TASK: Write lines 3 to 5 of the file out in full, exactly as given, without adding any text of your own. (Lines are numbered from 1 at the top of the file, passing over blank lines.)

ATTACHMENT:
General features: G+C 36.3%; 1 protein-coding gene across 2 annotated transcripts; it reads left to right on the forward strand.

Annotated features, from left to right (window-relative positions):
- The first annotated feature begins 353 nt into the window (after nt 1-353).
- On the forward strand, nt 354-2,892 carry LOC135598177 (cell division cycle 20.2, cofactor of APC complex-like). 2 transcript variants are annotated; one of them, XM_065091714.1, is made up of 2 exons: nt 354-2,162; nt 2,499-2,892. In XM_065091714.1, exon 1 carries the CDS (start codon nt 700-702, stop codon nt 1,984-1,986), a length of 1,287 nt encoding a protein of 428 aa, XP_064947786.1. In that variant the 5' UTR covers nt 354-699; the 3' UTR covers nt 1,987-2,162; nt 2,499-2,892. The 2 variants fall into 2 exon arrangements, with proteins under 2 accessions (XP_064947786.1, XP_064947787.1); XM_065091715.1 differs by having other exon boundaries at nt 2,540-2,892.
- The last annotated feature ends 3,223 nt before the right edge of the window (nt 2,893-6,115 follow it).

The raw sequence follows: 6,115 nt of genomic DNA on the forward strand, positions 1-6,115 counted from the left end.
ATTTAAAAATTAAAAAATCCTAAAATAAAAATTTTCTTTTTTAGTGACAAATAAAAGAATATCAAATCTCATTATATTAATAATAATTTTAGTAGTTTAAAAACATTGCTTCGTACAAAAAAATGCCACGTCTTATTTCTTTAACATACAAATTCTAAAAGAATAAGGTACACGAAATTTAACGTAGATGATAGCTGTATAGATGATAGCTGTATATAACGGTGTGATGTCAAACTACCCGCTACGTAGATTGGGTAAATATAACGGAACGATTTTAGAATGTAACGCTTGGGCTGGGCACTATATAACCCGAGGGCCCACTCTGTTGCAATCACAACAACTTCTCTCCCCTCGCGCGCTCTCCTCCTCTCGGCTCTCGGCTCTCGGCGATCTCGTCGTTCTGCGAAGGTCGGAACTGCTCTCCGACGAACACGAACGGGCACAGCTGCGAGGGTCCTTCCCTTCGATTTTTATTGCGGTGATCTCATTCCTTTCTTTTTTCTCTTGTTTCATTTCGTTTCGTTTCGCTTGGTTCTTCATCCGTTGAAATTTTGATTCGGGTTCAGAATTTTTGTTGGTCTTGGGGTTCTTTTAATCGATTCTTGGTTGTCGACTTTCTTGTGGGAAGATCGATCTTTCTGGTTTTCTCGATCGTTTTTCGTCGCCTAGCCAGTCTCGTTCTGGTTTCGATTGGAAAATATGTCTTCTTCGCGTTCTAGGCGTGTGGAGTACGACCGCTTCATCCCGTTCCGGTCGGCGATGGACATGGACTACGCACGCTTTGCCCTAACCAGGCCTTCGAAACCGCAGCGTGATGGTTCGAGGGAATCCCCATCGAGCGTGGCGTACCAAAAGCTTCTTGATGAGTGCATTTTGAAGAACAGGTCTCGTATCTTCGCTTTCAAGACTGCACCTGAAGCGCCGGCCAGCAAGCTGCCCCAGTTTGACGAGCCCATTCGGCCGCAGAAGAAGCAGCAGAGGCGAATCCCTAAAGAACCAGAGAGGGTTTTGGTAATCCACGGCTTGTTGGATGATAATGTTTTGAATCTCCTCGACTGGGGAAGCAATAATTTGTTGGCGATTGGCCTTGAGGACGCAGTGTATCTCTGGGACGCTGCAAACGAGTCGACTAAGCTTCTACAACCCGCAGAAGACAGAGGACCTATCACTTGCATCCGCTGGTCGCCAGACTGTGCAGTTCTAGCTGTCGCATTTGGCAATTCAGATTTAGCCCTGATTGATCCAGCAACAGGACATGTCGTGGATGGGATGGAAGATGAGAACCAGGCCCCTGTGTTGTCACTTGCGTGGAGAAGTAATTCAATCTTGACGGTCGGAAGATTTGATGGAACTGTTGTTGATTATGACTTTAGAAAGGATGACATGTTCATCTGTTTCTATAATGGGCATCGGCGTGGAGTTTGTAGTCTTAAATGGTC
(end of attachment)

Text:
- The first annotated feature begins 353 nt into the window (after nt 1-353).
- On the forward strand, nt 354-2,892 carry LOC135598177 (cell division cycle 20.2, cofactor of APC complex-like). 2 transcript variants are annotated; one of them, XM_065091714.1, is made up of 2 exons: nt 354-2,162; nt 2,499-2,892. In XM_065091714.1, exon 1 carries the CDS (start codon nt 700-702, stop codon nt 1,984-1,986), a length of 1,287 nt encoding a protein of 428 aa, XP_064947786.1. In that variant the 5' UTR covers nt 354-699; the 3' UTR covers nt 1,987-2,162; nt 2,499-2,892. The 2 variants fall into 2 exon arrangements, with proteins under 2 accessions (XP_064947786.1, XP_064947787.1); XM_065091715.1 differs by having other exon boundaries at nt 2,540-2,892.
- The last annotated feature ends 3,223 nt before the right edge of the window (nt 2,893-6,115 follow it).